Tent Set Up
Once our tent was up we got many compliments about how secured it looked, but that was only because of the kindness of Chris helping us to sort things out, and then securing the pegs safely in the ground.
The other tents you can see in this photo is the green one which belonged to Nichelle. The tent that looks as though its almost directly behind us belongs to Peter and the tent to the right of us belongs to Chris. We didn’t realize it when we were putting it up, but our tent is somewhat in the middle of all the other tents.
The tent below belongs to Paul.
While our leader Richard knows everyone in the group, some of us were meeting for the first time. I was meeting Paul, Nichele, Peter and Patrice for the first time, and I hope there will be many more opportunities to connect with them in the future.
Below Paul’s tent you can get a better look at Nichele’s tent, and the tent belonging to Peter.
And of course here we take another look at Richard’s hammock.
The two tents on the other side of the fire belonged to Karen and Patrice. Patrice is a brave lady, as you can see her sporting her shorts. So there were nine of us in all, with eight tents erected. Tina and I were the only ones sharing a tent.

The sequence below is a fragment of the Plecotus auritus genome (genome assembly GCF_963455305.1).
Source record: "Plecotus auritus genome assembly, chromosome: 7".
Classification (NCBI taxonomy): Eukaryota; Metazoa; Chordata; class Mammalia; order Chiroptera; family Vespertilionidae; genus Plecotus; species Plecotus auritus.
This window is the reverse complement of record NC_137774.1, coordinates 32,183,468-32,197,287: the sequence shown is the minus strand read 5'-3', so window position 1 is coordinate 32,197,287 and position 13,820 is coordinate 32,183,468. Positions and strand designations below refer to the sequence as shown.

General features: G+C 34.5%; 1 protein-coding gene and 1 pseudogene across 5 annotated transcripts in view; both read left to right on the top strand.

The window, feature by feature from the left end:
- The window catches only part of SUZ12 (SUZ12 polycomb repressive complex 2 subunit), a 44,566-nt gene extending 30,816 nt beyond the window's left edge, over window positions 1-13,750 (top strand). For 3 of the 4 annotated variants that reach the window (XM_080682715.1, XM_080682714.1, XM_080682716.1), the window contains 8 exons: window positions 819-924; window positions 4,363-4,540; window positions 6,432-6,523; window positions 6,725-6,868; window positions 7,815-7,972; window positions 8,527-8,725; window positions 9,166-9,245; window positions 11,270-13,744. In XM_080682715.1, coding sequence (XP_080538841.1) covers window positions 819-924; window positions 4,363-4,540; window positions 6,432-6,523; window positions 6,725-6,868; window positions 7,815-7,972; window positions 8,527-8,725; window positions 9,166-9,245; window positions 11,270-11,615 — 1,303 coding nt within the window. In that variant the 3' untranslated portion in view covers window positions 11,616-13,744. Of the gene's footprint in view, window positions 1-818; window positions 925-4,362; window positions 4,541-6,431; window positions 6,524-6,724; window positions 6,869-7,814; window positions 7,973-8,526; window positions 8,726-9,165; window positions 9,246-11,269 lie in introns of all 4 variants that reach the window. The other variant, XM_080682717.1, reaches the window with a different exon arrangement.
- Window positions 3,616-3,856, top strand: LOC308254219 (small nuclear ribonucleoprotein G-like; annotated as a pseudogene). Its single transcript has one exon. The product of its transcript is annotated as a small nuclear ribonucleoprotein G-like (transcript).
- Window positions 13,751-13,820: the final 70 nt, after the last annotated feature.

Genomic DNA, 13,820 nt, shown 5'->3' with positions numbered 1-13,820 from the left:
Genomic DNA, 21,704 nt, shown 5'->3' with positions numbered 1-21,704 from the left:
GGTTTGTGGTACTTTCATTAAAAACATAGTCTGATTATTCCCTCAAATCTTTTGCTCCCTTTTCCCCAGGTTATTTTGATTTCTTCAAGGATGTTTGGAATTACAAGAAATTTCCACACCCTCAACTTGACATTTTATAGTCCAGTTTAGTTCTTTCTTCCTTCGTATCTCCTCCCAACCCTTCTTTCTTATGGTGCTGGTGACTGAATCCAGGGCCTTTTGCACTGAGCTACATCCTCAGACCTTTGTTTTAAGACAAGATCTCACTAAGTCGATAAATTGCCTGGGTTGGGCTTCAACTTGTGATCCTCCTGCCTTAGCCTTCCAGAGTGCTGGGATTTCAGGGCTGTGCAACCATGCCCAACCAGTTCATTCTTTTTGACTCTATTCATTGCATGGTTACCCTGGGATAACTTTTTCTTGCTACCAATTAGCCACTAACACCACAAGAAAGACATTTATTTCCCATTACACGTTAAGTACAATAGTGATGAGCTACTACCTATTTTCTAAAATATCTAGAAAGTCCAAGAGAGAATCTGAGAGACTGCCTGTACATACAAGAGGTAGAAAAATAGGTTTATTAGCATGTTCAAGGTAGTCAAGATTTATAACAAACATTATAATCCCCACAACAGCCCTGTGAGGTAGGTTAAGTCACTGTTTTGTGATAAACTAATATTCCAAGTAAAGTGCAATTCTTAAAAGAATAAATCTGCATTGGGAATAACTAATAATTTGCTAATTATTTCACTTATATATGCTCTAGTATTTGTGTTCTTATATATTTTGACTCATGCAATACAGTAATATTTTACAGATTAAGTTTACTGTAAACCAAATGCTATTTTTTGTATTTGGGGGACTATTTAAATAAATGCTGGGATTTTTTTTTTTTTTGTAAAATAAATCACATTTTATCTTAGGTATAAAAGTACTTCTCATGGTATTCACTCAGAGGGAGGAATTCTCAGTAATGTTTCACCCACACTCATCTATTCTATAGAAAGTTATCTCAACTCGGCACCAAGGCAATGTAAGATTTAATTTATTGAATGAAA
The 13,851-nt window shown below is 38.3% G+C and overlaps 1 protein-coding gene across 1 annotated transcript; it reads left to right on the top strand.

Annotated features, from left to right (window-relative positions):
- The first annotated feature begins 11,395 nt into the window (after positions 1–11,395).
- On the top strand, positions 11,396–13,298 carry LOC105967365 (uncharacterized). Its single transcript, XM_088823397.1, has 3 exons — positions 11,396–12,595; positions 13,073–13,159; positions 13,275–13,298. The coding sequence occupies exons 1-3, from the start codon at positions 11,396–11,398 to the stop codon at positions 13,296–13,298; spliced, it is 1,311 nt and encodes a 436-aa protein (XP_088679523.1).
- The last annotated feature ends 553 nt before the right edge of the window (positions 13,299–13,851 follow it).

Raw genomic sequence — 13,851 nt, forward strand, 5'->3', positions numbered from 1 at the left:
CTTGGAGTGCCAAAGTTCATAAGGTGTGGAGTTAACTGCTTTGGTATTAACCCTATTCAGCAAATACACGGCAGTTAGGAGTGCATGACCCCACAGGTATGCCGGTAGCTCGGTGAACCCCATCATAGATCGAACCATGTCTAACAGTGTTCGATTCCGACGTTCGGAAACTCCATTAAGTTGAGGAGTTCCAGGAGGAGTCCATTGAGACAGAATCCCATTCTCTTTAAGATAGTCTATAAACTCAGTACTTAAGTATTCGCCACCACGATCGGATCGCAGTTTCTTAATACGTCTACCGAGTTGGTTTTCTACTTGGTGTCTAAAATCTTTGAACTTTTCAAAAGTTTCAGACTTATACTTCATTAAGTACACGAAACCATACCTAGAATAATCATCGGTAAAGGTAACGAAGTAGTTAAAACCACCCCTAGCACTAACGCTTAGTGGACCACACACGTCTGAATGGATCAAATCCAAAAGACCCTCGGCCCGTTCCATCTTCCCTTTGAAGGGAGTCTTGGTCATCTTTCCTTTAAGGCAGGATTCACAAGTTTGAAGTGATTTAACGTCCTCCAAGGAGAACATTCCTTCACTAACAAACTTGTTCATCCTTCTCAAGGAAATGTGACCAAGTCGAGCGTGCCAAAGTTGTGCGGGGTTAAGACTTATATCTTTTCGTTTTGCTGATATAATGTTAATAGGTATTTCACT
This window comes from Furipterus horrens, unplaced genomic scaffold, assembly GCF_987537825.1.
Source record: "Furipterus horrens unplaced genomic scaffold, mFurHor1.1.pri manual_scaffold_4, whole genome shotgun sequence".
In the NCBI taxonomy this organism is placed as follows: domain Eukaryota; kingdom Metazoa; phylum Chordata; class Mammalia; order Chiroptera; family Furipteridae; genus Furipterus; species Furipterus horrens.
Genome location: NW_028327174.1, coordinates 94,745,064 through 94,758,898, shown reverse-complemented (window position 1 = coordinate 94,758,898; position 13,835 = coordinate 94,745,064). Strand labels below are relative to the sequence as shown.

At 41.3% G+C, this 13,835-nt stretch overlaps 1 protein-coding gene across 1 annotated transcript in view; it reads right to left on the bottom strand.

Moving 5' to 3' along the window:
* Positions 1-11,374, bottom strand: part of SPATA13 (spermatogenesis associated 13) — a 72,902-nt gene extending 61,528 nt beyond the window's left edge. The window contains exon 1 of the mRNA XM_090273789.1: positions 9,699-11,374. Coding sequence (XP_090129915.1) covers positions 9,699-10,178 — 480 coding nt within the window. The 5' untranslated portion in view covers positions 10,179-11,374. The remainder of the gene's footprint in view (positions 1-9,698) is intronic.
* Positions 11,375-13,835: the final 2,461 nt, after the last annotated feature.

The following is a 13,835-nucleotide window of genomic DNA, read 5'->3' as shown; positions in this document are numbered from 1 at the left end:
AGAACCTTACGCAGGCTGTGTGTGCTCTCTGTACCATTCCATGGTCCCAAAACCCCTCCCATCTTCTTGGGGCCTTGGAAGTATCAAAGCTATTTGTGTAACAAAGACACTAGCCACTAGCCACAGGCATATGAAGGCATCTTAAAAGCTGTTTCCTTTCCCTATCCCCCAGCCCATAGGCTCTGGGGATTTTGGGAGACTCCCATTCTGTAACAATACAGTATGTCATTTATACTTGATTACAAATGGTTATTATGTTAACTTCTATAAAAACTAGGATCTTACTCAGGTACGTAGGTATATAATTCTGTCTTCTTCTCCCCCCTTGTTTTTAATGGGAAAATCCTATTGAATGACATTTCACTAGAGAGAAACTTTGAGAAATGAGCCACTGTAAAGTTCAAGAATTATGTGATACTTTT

As soon as we got the tents up it was time to start the fire and look for something to eat.
Some of us had meat burgers while others including myself had the veggie burgers. Below you can see our kitchen area and the yellow bag for our garbage. On one of the trees close by was where the key for the bathroom could be found.
When Richard mentioned there was a key for the bathroom I immediately perked up a little. I thought how bad could this be if we actually had a key for the bathroom. Remind me not to trust every word that Richard speaks. 🤣
The “key” to the bathroom turned out to be a long piece of stick with caution tape around it. It was to be left hanging on the tree. If we saw the “key” it meant the toilet was available and if we didn’t see the “key,” the toilet was occupied. That actually worked out pretty well except for one time I had to take a trip to the toilet but did not see the “key.” I waited and waited, but still no “key.” Ok, so now I really have to go, so I started counting heads and realized everyone in the group was there and the “key” was left behind on someone’s last trip to the toilet.
After our meal was finished we had some time to relax and socialize.
And perhaps this is where the idea was formulated, for Richard to take Tina out in the canoe. As I said, I’m a novice at camping and canoeing and so is Tina. She is my tent mate and we are here with these establish campers and hikers—just for the experience.
Perhaps Richard and Tina might also be looking at the clouds that are beginning to darken, but in spite of that Richard decides to give Tina some instructions in canoeing. They put on their life jackets and decide to go out on the water in the canoe. I’m quite happy to stay on land and take some photos, but right at the last moment before they set out Richard talked me into going, and throwing caution to the wind I got in to the middle of the canoe, but would immediately wished I had stayed on land.